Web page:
o o o

There were two very good economic pieces currently at The Appenzell Daily Bell: Britain on edge of bankruptcy? and US losses may reach $3.6 trillion. S.F. in Hawaii recommended this "big picture stock market analysis: Dow Jones Industrials -40% Declines 1885 to 2008. In other economic news, Cheryl; (The Economatrix), sent these items: Recession Rides the Rails -- Railcar Manufacturing Industry in Trouble -- Government Gone Insane (The Mogambo Guru) -- The Endgame -- Bankrupt Consumers -- Biblical Debt Jubilee May Be the Only Answer -- State of Mining: Bad, Could Get Worse -- Oil Falls Below $33 -- Seriously Alarmed (Ambrose Evans-Pritchard)

"The problem with socialism is that you eventually run out of other people's money." - Margaret Thatcher

Wednesday, January 21, 2009

I am a basic Marine who has been blessed with learning marksmanship from some of the best practitioners in the business of shooting. No, I am not a sniper or a silent but deadly snake eater from a recon unit who is speaking from high atop a lofty pillar to the masses. Simply, I am a regular guy (with very little prior experience) who is well trained in the art of marksmanship who feels comfortable with a gun in his hand. Furthermore, I simply enjoy shooting and am fortunate enough to be able to do it as part of my working life. Like everyone else who reads this web site, the present and future state of our society concerns me. As a result, I vowed that I would contribute something to this that might help people with similar views/concerns.

While at a gun show recently, I was personally overwhelmed by the volume and cost of the high tech firearms and accessories available to the public. Most of it was truly amazing stuff. Laser range finders, laser sights, holographic sights, night vision scopes and ultra bright lights name just a few of the accessories that one can attach to a weapon to become more lethal. However, this stuff was amazingly expensive and complicated to use. I also found that many of the vendors really didn’t know their own products. Unfortunately, many were there only to make a buck and take advantage of the new hot gun market that has been created by the recent election results. This bothered me because I wondered what a novice shooter would think while swimming around in this sea of cool, yet complex stuff? They would most likely believe that one must attach all kinds of expensive accessories to a gun in order to be proficient with a weapon. They would also think that they have to spend all of their savings (assuming they have savings) to upgrade their guns to achieve great results. While I cannot endorse the quality and effectiveness of any type of accessory for a gun, I can tell you that they have a place and they are amazingly lethal when put in the right hands. Moreover, I also cannot endorse any type of weapon. Yet, I can also tell you that the accessories and the guns are only as good as the person shooting them. In other words, technology can neither teach marksmanship nor can it cure poor marksmanship. Remember, the United States military killed lots of enemy with M1 Garands and Model 1911 pistols equipped with iron sights. You need to learn the fundamentals…basics will always pay huge dividends. My goal is to throw out some of my thoughts to give beginning shooters reading this web site an idea of what direction to go in order to learn to shoot:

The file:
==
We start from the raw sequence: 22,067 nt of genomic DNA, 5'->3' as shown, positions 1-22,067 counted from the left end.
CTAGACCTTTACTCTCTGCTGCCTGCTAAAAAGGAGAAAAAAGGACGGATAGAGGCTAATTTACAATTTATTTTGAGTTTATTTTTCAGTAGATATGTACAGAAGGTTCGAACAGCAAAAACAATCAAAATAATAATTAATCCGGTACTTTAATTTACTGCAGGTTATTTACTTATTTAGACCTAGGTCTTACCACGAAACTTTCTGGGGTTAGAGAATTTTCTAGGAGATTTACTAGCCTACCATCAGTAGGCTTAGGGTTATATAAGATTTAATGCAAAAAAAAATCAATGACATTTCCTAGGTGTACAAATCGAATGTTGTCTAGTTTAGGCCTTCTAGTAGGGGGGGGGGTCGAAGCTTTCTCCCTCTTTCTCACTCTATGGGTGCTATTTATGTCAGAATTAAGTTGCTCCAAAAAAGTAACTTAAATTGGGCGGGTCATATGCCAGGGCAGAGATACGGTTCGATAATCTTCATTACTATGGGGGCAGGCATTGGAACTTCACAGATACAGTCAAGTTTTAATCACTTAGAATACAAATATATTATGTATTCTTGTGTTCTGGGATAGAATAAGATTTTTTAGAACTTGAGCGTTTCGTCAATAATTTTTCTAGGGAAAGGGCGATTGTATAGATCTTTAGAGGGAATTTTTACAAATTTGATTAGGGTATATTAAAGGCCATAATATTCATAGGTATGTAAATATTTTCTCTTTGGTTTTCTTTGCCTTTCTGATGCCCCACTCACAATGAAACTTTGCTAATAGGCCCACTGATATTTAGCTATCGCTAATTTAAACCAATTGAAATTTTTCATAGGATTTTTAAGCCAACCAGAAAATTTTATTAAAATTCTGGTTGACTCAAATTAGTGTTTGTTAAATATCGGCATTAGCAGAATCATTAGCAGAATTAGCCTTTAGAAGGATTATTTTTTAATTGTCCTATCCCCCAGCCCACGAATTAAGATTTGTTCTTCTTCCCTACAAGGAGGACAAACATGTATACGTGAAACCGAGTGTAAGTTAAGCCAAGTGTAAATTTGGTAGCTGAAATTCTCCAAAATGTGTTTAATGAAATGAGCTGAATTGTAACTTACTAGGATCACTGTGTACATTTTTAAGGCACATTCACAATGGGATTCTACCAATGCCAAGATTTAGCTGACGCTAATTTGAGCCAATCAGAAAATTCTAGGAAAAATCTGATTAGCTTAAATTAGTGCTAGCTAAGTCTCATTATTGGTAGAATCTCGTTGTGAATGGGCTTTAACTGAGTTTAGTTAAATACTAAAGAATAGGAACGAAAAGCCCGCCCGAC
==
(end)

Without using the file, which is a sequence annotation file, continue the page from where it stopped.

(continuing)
1. Take a class. Go to an indoor range and take a class from a certified NRA instructor. Pull out an advertisement in the classifieds or put a flyer up at a local range seeking marksmanship instruction from someone in law enforcement or the military. We are out there in large numbers. I would teach someone in exchange for a burger on a free Saturday. If you find the right person, it shouldn’t cost you too much. Here are some of the things to look for when you are receiving instruction (these can apply to rifle and pistol and are in no particular order except safety): safety, trigger control, grip, stances/positions, sight alignment, sight picture and breathing…just to name a few. There are no secrets, only basic techniques. Demand the basics. If someone wants to come right out of the chute and start teaching advanced techniques, either force them to take a few steps back or get another instructor. Basics, Basics, Basics.